Loran ditto and has limited coverage.
    Transit Satnav only became available in the 70's.
    RDF only works within range of short transmitters and therefore close to shore.
    Gyrocompass - so what?
    Depth sounders - again so what (even if they read what to several thousand meters depth it doesn't tell you where you are..)

    The discussion had moved on to navigating out of sight of land across oceans. None of the above are very much help with ocean nav so I don't know what point you are making.
    The point is, a lot changed in the pre-GPS era.
    Decca, Loran, RDF go back to the war, even if not everyone had them.
    Transit goes back to the 60s? But was only for the big boys?

    For sure many of these aids only worked relatively close to landfall, but presumably made a big difference between a DR landfall being good enough and not?
    Plus AIUI, gyros and autopilot made a big difference to the accuracy of DR, compared to manual steering?

  7. #87
    Join Date
    Jul 2016
    Posts
    379

    Default Re: Navigating without a log

    Quote Originally Posted by lw395 View Post
    Apart from Decca, Loran, transit satnav, Lanbys, Racons, RDF, gyrocompasses, depth sounders with more than 20 fathoms of string and one or two other 20th century innovations?
    In 6 years in the British Merchant Navy (1970’s and 80’s) and c.100,000 miles of meandering around the world we never used anything other than celestial navigation and DR when not close to land.

  8. #88
    Join Date
    Aug 2010
    Location
    Bristol
    Posts
    983

    Default Re: Navigating without a log

    I would like my log to work so I can see how my trim is working or how my water speed compares with gps speed in tidal areas as I try and cheat the current in the bays. Sadly my hull based logs all clogs both the paddle wheel and the screw. However my slow boat does about 4kt and we managed fine in fog from Milford to Cardiff and also Camaret to Plymouth without a log. Navigator did stress about unreliable gps plotter and we marked it all on paper at regular intervals but I pointed out that there was little to hit if we stayed on course and we would see things well before we hit them and would know fairly well when that might be, so primitive dead reckoning would cover any electronics failure. Mind you I wouldn't do it without a compass ever.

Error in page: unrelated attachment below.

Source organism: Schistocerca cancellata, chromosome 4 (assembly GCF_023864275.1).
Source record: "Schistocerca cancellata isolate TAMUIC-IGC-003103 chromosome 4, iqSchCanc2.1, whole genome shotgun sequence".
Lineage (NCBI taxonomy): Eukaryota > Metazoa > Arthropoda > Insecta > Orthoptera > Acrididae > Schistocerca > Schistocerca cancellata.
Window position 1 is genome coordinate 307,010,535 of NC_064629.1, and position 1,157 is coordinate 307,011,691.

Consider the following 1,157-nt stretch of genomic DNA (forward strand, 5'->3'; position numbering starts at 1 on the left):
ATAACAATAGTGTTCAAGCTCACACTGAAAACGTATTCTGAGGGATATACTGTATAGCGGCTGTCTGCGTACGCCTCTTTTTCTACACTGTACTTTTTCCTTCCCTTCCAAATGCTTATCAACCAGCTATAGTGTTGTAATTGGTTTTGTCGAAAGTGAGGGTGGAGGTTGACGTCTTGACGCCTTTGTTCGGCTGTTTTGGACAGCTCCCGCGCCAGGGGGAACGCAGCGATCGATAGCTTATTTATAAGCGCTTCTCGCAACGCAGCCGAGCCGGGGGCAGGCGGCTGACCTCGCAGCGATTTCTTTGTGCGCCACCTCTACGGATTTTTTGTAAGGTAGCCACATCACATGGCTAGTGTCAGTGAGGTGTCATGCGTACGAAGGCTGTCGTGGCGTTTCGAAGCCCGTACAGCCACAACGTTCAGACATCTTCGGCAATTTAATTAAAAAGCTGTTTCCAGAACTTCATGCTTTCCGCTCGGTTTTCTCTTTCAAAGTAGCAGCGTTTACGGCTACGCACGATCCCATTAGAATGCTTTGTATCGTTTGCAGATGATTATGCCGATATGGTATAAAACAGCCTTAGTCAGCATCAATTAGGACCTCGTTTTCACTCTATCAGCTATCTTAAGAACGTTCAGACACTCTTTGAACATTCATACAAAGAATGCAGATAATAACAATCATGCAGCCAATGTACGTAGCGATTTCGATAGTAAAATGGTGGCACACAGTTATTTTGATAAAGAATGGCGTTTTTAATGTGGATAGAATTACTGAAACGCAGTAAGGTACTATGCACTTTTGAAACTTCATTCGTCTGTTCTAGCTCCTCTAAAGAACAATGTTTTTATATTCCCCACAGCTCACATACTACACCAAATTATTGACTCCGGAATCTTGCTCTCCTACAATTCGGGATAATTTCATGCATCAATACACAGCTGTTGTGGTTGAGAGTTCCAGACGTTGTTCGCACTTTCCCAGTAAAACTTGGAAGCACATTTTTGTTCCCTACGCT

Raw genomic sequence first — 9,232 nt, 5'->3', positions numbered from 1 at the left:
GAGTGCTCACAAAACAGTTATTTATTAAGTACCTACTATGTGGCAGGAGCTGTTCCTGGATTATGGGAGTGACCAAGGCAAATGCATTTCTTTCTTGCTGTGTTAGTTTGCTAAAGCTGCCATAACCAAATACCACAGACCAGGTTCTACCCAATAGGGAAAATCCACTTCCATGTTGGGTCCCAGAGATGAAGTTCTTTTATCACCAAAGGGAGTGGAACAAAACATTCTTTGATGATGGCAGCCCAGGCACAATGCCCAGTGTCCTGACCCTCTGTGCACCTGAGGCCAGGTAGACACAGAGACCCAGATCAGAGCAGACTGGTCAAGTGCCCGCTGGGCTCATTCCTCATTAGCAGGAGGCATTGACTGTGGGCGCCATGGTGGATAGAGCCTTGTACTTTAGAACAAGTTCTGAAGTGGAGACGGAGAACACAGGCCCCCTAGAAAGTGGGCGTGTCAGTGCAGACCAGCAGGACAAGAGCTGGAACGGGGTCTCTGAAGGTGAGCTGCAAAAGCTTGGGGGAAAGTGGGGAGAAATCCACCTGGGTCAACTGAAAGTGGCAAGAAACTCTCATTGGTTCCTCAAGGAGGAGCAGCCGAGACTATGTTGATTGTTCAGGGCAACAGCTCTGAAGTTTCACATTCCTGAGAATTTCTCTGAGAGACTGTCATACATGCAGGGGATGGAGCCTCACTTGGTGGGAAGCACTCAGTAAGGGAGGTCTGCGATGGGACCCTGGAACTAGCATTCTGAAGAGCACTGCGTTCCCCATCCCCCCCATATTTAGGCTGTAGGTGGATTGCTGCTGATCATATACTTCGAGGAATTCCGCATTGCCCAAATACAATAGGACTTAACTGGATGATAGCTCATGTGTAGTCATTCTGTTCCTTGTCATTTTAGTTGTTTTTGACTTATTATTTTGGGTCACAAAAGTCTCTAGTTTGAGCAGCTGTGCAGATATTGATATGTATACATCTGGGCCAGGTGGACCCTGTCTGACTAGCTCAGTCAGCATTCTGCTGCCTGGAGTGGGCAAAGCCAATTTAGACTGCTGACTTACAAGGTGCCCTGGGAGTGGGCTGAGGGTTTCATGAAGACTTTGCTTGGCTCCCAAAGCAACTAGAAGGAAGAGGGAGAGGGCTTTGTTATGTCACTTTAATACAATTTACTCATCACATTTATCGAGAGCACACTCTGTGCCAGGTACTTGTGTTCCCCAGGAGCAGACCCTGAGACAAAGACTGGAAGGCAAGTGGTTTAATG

A boat is for going places

  9. #89
    Join Date
    Jun 2016
    Location
    North West
    Posts
    560

    Default Re: Navigating without a log

    I did Brest to A Coruña and while leaving the rade the log packed in, it returned on day two.

    How many would turn back in the face of a good forecast with normal GPS gear for the sake of the log?

  10. #90
    Join Date
    Jul 2002
    Location
    Farnham, Surrey
    Posts
    21,407

    Default Re: Navigating without a log

    Quote Originally Posted by JBJag27 View Post
    I did Brest to A Coruña and while leaving the rade the log packed in, it returned on day two.

    How many would turn back in the face of a good forecast with normal GPS gear for the sake of the log?
    If I was a day or more out I wouldn’t turn back if I had no GPS or Log.

    But I always carry a sextant and a walker log and even if I lost the spinner and the spare you can always make a chip log or estimate your speed and distance run.

    I’d get anxious without an echo sounder though. (Even though we carry a lead line)
    Semper aliud

Page 9 of 11 FirstFirst ... 4567891011 LastLast

Bookmarks

Posting Permissions

  • You may not post new threads
  • You may not post replies
  • You may not post attachments
  • You may not edit your posts
  •  

Latest YBW News

Find Boats For Sale

to
to